I didn’t think of myself as a risk-taker in my youth. However, as an adult, I find myself much more open to taking calculated risks.
From a professional perspective, my years of experience in PR have brought about a special appreciation for risk-takers—those who take calculated PR risks. Far from being reckless, these professional risks – such as releasing news under embargo or comparing a new product to a competitor’s, for example – are strategic, creative and tactical bets that can have a big payoff in terms of awareness and coverage. This is why I always advise marketing pros to look elsewhere if they find themselves dealing with a risk-averse PR agency or partner.
Greater Risk, Greater Opportunity
The primary reason for avoiding risk-averse PR partners is that they come to the table with a narrow focus, which automatically means that they’re presenting fewer opportunities. Think about it. If your agency is only willing to follow the dogma of “we’ve always done it this way,” chances are that the same results will be achieved, campaign after campaign and program after program, if you’re lucky. More likely is that you will see diminishing returns as the information grows stale.
No risk means no reward, and hesitancy to take risks – for example, sponsoring a big media event or supporting an edgy influencer – means that the bigger, breakthrough opportunities will always exceed your grasp. Risk-taking is among the common behaviors of effective leaders, and a common trait among the most effective leaders is that they see risky behaviors as opportunities to learn and grow.
When it comes to PR, if your agency or partner is afraid to try new things and approaches, they’re limiting the available opportunities to achieve success for your organization. For example, our agency made a big creative bet by wading into the cultural discussion around calling San Francisco by the monikers “San Fran” or “Frisco” (which is something we never do, by the way). Ultimately, this somewhat risky campaign has helped us achieve outstanding coverage over a multi-year span and differentiate us with the media in a positive way.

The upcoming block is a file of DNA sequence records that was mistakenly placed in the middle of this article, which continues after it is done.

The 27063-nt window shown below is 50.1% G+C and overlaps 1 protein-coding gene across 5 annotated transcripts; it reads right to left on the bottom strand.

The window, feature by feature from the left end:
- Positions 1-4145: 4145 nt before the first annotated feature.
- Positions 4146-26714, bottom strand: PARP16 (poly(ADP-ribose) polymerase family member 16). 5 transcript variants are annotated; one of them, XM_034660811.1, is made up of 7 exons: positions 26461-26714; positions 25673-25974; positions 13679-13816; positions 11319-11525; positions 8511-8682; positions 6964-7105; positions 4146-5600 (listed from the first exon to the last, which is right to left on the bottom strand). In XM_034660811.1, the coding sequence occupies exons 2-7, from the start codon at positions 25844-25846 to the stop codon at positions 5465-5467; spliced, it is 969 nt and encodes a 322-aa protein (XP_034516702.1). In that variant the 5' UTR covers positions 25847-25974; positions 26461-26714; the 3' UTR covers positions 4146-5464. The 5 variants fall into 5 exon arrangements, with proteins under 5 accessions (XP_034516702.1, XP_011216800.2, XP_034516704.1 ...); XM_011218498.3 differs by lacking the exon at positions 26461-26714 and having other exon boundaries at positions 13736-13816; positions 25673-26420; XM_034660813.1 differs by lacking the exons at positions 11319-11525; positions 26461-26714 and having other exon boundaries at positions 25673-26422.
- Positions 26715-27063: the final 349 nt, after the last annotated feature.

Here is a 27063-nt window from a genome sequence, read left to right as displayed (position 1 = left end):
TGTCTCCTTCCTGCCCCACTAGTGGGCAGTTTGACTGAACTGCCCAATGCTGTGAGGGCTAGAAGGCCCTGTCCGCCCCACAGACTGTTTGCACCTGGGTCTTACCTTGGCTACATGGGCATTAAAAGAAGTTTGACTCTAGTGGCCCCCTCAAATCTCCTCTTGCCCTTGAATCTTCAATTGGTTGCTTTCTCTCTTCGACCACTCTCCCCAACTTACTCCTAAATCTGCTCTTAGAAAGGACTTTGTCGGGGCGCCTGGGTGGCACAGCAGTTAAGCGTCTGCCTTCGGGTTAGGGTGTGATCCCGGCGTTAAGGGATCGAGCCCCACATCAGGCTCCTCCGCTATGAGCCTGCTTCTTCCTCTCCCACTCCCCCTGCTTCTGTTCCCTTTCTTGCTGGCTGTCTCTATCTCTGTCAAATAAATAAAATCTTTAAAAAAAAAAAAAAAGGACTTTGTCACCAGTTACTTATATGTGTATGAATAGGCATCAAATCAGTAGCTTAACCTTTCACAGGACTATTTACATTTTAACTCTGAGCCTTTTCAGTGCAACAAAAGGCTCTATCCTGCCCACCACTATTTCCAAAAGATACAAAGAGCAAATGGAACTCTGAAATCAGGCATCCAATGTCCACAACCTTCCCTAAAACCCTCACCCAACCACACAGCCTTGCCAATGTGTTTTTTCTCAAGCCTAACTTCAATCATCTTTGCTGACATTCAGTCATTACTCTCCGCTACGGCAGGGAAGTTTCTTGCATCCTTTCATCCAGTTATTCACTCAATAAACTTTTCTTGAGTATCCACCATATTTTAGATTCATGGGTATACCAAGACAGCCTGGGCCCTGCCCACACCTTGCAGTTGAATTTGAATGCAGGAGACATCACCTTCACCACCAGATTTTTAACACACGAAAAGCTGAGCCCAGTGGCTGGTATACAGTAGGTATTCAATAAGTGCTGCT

It’s Okay to Get a Little Risky With Your Pitch
There is also some debate as to whether or not PR pitches are still important, especially given that journalists receive so many similar story ideas in a given day. However, research from Muck Rack indicates that 80% of journalists say that at least a quarter of their stories originate from pitches – so, it makes sense to try and stand out among the usual flood of low-risk, me-too ideas.
Tactics like provocative subject lines, offering useful industry data, or teasing with some industry gossip may seem insignificant, but being differentiated with your pitch can help to “build the brand” for one’s company and client. And when you’re trying to gain the attention of influential audiences, standing out is always better than being one of the pack.
As the saying goes, “Doing the same thing over again and expecting different results is the definition of insanity.” Repeating the same old tactics usually generates minimal rewards, and this is true in PR and most other fields of endeavor. This is why those searching for PR support should ascertain their agency or partner’s appetite for thoughtfully considered risk – because if they’re willing to take a few smart chances in order to stand out, the payoff could easily be worth it.